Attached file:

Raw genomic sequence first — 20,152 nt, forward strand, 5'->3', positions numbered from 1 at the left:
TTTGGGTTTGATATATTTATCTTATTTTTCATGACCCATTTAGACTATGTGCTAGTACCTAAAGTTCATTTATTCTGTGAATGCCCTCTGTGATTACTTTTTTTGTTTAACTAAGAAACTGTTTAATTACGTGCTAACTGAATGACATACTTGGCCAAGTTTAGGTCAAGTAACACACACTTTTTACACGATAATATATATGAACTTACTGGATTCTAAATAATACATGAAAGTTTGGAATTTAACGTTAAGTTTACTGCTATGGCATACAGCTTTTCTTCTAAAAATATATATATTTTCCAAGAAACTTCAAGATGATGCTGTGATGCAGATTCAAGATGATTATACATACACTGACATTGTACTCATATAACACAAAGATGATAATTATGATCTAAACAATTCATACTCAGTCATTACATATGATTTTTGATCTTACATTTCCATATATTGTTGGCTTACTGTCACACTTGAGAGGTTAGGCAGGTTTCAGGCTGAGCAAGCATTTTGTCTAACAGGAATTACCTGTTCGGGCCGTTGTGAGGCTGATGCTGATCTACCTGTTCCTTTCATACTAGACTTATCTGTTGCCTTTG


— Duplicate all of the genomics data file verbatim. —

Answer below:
Raw genomic sequence first — 20,152 nt, forward strand, 5'->3', positions numbered from 1 at the left:
TTTGGGTTTGATATATTTATCTTATTTTTCATGACCCATTTAGACTATGTGCTAGTACCTAAAGTTCATTTATTCTGTGAATGCCCTCTGTGATTACTTTTTTTGTTTAACTAAGAAACTGTTTAATTACGTGCTAACTGAATGACATACTTGGCCAAGTTTAGGTCAAGTAACACACACTTTTTACACGATAATATATATGAACTTACTGGATTCTAAATAATACATGAAAGTTTGGAATTTAACGTTAAGTTTACTGCTATGGCATACAGCTTTTCTTCTAAAAATATATATATTTTCCAAGAAACTTCAAGATGATGCTGTGATGCAGATTCAAGATGATTATACATACACTGACATTGTACTCATATAACACAAAGATGATAATTATGATCTAAACAATTCATACTCAGTCATTACATATGATTTTTGATCTTACATTTCCATATATTGTTGGCTTACTGTCACACTTGAGAGGTTAGGCAGGTTTCAGGCTGAGCAAGCATTTTGTCTAACAGGAATTACCTGTTCGGGCCGTTGTGAGGCTGATGCTGATCTACCTGTTCCTTTCATACTAGACTTATCTGTTGCCTTTG